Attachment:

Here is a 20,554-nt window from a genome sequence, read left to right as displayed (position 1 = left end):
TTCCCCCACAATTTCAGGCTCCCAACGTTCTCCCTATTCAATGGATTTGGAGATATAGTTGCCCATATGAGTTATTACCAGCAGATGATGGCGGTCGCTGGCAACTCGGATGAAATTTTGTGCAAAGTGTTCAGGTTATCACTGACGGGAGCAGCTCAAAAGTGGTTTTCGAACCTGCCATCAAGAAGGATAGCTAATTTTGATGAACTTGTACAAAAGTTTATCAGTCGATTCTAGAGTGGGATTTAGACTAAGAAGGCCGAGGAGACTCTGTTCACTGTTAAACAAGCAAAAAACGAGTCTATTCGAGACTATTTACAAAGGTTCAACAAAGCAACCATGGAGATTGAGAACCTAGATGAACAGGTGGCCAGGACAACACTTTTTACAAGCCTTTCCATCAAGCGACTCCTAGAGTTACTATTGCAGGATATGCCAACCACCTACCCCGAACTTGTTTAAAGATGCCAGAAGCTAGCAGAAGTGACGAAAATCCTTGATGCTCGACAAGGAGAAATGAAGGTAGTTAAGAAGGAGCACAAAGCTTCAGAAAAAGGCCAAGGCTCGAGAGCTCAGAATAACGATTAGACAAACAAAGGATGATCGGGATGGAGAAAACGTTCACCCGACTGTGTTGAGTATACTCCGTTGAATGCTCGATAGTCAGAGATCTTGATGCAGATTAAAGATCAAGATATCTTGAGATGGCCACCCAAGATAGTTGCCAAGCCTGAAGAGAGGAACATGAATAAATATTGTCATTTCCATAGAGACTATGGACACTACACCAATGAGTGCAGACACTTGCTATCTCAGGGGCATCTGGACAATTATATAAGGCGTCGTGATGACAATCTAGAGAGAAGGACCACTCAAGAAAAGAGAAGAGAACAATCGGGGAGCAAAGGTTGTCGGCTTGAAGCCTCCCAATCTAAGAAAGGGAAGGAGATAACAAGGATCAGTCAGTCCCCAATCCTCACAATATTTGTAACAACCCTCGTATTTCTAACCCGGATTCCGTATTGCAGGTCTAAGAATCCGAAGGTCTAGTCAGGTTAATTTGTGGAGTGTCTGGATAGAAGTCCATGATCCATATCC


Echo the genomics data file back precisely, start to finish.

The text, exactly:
Here is a 20,554-nt window from a genome sequence, read left to right as displayed (position 1 = left end):
TTCCCCCACAATTTCAGGCTCCCAACGTTCTCCCTATTCAATGGATTTGGAGATATAGTTGCCCATATGAGTTATTACCAGCAGATGATGGCGGTCGCTGGCAACTCGGATGAAATTTTGTGCAAAGTGTTCAGGTTATCACTGACGGGAGCAGCTCAAAAGTGGTTTTCGAACCTGCCATCAAGAAGGATAGCTAATTTTGATGAACTTGTACAAAAGTTTATCAGTCGATTCTAGAGTGGGATTTAGACTAAGAAGGCCGAGGAGACTCTGTTCACTGTTAAACAAGCAAAAAACGAGTCTATTCGAGACTATTTACAAAGGTTCAACAAAGCAACCATGGAGATTGAGAACCTAGATGAACAGGTGGCCAGGACAACACTTTTTACAAGCCTTTCCATCAAGCGACTCCTAGAGTTACTATTGCAGGATATGCCAACCACCTACCCCGAACTTGTTTAAAGATGCCAGAAGCTAGCAGAAGTGACGAAAATCCTTGATGCTCGACAAGGAGAAATGAAGGTAGTTAAGAAGGAGCACAAAGCTTCAGAAAAAGGCCAAGGCTCGAGAGCTCAGAATAACGATTAGACAAACAAAGGATGATCGGGATGGAGAAAACGTTCACCCGACTGTGTTGAGTATACTCCGTTGAATGCTCGATAGTCAGAGATCTTGATGCAGATTAAAGATCAAGATATCTTGAGATGGCCACCCAAGATAGTTGCCAAGCCTGAAGAGAGGAACATGAATAAATATTGTCATTTCCATAGAGACTATGGACACTACACCAATGAGTGCAGACACTTGCTATCTCAGGGGCATCTGGACAATTATATAAGGCGTCGTGATGACAATCTAGAGAGAAGGACCACTCAAGAAAAGAGAAGAGAACAATCGGGGAGCAAAGGTTGTCGGCTTGAAGCCTCCCAATCTAAGAAAGGGAAGGAGATAACAAGGATCAGTCAGTCCCCAATCCTCACAATATTTGTAACAACCCTCGTATTTCTAACCCGGATTCCGTATTGCAGGTCTAAGAATCCGAAGGTCTAGTCAGGTTAATTTGTGGAGTGTCTGGATAGAAGTCCATGATCCATATCC